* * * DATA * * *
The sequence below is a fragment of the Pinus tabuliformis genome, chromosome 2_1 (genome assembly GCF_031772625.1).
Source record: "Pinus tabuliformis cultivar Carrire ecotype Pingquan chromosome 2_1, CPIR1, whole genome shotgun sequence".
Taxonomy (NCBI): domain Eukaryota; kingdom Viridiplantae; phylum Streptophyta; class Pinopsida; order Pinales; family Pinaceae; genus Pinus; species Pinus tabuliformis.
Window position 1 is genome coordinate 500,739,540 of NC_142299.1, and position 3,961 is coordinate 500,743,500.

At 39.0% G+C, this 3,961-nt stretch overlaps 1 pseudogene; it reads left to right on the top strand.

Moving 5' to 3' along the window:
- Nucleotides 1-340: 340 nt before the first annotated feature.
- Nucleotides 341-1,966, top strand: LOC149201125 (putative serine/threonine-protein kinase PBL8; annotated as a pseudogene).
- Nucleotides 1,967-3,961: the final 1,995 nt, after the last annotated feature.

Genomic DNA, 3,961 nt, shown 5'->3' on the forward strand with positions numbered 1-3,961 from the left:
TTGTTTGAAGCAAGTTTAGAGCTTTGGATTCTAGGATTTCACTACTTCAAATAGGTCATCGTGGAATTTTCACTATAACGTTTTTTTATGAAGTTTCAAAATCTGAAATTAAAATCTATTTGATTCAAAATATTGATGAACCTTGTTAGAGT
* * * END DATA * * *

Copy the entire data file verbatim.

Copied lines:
The sequence below is a fragment of the Pinus tabuliformis genome, chromosome 2_1 (genome assembly GCF_031772625.1).
Source record: "Pinus tabuliformis cultivar Carrire ecotype Pingquan chromosome 2_1, CPIR1, whole genome shotgun sequence".
Taxonomy (NCBI): domain Eukaryota; kingdom Viridiplantae; phylum Streptophyta; class Pinopsida; order Pinales; family Pinaceae; genus Pinus; species Pinus tabuliformis.
Window position 1 is genome coordinate 500,739,540 of NC_142299.1, and position 3,961 is coordinate 500,743,500.

At 39.0% G+C, this 3,961-nt stretch overlaps 1 pseudogene; it reads left to right on the top strand.

Moving 5' to 3' along the window:
- Nucleotides 1-340: 340 nt before the first annotated feature.
- Nucleotides 341-1,966, top strand: LOC149201125 (putative serine/threonine-protein kinase PBL8; annotated as a pseudogene).
- Nucleotides 1,967-3,961: the final 1,995 nt, after the last annotated feature.

Genomic DNA, 3,961 nt, shown 5'->3' on the forward strand with positions numbered 1-3,961 from the left:
TTGTTTGAAGCAAGTTTAGAGCTTTGGATTCTAGGATTTCACTACTTCAAATAGGTCATCGTGGAATTTTCACTATAACGTTTTTTTATGAAGTTTCAAAATCTGAAATTAAAATCTATTTGATTCAAAATATTGATGAACCTTGTTAGAGT